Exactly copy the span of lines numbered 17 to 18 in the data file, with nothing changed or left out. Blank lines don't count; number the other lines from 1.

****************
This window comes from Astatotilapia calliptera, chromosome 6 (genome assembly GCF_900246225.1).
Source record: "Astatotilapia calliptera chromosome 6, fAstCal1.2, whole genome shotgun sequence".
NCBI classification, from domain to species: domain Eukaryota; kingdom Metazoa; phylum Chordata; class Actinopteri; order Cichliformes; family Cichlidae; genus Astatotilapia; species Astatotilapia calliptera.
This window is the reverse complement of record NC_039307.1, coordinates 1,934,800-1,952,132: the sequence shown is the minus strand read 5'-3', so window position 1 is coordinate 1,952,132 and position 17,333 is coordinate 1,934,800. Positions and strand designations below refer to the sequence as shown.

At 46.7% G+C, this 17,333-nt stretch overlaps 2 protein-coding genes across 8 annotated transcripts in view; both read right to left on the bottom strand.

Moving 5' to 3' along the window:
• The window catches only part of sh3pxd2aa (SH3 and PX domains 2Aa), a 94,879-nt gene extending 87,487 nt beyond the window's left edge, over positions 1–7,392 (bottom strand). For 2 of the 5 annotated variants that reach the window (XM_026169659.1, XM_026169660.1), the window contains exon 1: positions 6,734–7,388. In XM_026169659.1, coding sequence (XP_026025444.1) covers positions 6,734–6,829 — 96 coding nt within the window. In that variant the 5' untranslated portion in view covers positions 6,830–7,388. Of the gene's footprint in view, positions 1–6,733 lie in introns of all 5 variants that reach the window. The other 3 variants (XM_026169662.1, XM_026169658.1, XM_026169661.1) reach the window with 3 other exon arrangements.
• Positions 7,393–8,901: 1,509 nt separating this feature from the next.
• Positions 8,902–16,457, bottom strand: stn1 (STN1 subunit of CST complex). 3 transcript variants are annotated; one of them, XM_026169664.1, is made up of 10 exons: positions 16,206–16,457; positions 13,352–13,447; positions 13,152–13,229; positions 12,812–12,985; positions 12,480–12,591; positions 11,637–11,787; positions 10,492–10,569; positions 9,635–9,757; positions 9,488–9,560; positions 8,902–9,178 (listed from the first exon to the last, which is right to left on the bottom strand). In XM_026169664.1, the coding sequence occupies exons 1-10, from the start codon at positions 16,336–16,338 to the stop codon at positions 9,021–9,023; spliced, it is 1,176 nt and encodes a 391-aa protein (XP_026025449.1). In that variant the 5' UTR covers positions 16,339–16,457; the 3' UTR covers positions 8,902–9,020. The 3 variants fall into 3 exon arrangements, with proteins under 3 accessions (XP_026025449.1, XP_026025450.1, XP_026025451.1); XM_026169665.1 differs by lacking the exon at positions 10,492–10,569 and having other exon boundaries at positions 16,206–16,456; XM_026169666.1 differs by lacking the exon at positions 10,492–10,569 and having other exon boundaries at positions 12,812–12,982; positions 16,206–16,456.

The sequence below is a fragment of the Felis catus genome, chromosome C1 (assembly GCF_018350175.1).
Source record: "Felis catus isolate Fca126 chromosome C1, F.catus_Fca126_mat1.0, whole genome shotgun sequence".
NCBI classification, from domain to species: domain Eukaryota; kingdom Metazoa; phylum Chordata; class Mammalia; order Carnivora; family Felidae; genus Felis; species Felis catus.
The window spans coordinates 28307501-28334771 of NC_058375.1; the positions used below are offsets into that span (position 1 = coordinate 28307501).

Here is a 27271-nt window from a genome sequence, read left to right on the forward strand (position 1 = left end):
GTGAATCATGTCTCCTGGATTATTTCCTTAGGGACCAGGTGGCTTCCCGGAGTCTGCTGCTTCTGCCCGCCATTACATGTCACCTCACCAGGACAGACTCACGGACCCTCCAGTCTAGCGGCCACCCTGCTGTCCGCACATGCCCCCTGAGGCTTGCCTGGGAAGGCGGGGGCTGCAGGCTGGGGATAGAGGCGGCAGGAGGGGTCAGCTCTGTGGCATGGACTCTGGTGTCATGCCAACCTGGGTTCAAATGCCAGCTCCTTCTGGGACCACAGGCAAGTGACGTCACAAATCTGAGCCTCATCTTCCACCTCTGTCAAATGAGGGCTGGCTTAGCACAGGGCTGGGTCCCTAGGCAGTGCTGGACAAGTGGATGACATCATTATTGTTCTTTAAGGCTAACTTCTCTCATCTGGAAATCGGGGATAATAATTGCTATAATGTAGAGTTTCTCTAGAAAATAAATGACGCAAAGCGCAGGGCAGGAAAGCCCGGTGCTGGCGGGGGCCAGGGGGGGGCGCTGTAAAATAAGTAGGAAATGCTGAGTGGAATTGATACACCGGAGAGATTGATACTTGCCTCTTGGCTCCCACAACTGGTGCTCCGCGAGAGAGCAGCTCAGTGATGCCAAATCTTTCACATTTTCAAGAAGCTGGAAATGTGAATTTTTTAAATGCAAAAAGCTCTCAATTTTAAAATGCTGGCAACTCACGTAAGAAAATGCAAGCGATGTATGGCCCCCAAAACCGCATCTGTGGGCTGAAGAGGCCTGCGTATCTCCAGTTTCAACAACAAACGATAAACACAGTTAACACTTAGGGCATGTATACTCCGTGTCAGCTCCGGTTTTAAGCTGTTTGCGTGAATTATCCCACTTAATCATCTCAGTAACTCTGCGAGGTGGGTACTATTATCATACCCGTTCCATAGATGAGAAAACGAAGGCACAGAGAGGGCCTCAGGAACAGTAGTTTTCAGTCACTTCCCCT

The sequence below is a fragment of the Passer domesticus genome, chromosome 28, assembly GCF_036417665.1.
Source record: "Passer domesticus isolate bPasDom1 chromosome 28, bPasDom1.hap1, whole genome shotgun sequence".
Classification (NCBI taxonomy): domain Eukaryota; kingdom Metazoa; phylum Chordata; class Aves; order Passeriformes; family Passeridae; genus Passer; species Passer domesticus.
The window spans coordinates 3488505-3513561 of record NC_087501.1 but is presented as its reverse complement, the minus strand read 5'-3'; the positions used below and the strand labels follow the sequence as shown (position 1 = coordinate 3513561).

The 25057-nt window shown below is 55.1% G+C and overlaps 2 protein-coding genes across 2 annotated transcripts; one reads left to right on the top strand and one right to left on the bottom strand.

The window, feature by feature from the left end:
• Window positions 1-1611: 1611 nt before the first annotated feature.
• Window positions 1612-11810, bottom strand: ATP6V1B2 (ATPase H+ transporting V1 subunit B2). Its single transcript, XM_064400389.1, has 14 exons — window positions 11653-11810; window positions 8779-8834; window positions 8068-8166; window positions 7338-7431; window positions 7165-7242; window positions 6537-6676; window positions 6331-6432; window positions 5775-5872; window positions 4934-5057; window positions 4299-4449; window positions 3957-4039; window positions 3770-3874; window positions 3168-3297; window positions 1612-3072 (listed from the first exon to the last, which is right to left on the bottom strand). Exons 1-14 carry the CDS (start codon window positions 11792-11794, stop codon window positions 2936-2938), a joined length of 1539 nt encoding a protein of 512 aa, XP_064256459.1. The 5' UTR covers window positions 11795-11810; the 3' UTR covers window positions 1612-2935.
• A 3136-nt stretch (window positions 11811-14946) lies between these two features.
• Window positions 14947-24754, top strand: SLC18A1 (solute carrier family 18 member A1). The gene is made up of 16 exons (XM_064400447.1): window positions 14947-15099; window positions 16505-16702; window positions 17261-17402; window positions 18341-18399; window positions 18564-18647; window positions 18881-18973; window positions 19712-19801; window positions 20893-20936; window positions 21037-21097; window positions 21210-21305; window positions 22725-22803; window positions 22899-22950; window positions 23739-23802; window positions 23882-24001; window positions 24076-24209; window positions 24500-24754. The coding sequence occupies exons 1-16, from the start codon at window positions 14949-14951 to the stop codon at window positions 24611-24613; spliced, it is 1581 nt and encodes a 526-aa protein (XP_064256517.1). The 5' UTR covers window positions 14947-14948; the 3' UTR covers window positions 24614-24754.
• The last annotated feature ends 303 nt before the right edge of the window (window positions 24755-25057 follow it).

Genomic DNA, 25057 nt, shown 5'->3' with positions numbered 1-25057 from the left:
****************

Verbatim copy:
Source record: "Passer domesticus isolate bPasDom1 chromosome 28, bPasDom1.hap1, whole genome shotgun sequence".
Classification (NCBI taxonomy): domain Eukaryota; kingdom Metazoa; phylum Chordata; class Aves; order Passeriformes; family Passeridae; genus Passer; species Passer domesticus.